of approximately $14.5 billion (including both regular and extra-budgetary resources, to use UN terminology).
Those figures don’t include its peacekeeping operations
, with more than 122,000 personnel and a $7.3 billion annual budget this year. Nor do they include the budgets and staff of the World Health Organization, UNICEF, UNESCO or dozens more international bodies affiliated with the UN.
The UN is routinely asked to address numerous diplomatic, economic and security issues. Sometimes, it succeeds in its missions. The more technical organizations in the UN system, like the Universal Postal Union (which having been established in 1874 actually predates the UN) and the International Civil Aviation Organization, have been quite helpful in coordinating international correspondence and travel. UNICEF has successfully inoculated millions of children. The WHO helped eradicate small pox. United Nations peacekeeping missions are often useful and more welcome than direct U.S. intervention.
However, the UN is not always the best option for pursuing critical missions, nor are all its activities useful. For instance, UN peacekeeping has a decidedly checkered past
with the Rwandan genocide and Srebrenica massacre occurring on its watch. UN efforts to promote human rights often devolve into farce . Indeed, turning to the UN for help on issues where it lacks expertise, authority, moral clarity or capacity can make international problems worse.
One harsh reality about the UN: It is a brutally political organization. Its 192 member nations constantly fight to advance their various, often competing, interests. Since most of these nations are neither economically nor politically free, they routinely vote against U.S. interests.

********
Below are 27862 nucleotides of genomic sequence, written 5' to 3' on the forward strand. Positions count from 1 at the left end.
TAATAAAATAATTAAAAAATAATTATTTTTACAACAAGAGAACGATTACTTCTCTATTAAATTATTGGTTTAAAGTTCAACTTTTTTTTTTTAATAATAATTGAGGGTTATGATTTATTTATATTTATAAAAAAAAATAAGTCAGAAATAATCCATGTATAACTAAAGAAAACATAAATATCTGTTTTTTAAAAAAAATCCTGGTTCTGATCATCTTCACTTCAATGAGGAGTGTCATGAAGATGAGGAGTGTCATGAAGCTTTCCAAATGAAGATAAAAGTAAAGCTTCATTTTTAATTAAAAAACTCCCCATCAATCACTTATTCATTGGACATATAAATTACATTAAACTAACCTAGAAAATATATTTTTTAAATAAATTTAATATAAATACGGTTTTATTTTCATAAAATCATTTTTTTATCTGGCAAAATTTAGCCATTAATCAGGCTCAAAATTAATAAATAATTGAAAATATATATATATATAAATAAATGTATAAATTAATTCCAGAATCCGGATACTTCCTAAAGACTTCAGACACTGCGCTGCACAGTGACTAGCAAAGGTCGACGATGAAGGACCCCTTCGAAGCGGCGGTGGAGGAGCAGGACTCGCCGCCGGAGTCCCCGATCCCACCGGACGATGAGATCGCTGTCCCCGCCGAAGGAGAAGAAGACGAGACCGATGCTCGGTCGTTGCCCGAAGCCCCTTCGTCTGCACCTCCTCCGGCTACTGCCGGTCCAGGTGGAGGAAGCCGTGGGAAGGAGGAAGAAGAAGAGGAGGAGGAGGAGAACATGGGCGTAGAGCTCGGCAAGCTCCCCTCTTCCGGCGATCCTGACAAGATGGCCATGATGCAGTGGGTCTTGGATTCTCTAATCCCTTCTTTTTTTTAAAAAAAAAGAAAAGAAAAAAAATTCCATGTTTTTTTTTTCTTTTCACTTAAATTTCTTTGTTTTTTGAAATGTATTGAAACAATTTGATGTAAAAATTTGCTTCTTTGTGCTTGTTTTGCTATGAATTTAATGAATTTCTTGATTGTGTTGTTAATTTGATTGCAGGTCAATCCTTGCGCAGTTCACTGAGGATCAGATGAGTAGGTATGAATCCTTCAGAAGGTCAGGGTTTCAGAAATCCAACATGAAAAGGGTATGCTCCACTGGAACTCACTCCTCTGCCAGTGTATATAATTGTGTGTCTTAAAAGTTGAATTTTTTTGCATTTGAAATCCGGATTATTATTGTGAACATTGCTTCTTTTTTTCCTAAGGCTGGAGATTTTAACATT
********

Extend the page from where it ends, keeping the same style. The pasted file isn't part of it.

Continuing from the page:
The UN is also often wasteful, corrupt, and mismanaged. Witness its Iraqi Oil-for-Food program. The most expensive scam in history, it netted Saddam Hussein more than $10 billion in illegal revenue. UN procurement is frequently tainted by fraud, and incidents of sexual exploitation and abuse by UN personnel are notoriously widespread. The UN Secretary-General and the member states seem to have little interest in addressing these problems.
Americans have every right to be upset by the UN’s inept management and the anti-American tone that typically pervades its meetings. After all, we’re paying for it—literally. The U.S. is the largest financial contributor to the UN. Americans pay 22 percent of its regular budget, more than 27 percent of the peacekeeping budget, and a similarly disproportionate share of the bill for other UN affiliated organizations, funds and programs.
And each year, the UN demand on U.S. taxpayers seems to increase. Since 2000, the UN regular budget has more than doubled and the peacekeeping budget has tripled. To put that into perspective, consider that, over the last decade, while the U.S. was funding a global war on terrorism, two major military operations, and an unprecedented “stimulus” program, the UN increased its regular budget at an even faster clip. In fiscal year 2009 alone, the U.S. Office of Management and Budget reports, the UN raked in more than $6.3 billion in U.S. taxpayer dollars. Last December, the administration voiced no objection when the UN decided to increase U.S. dues for UN peacekeeping resulting in more than $100 million in increased annual costs to U.S. taxpayers.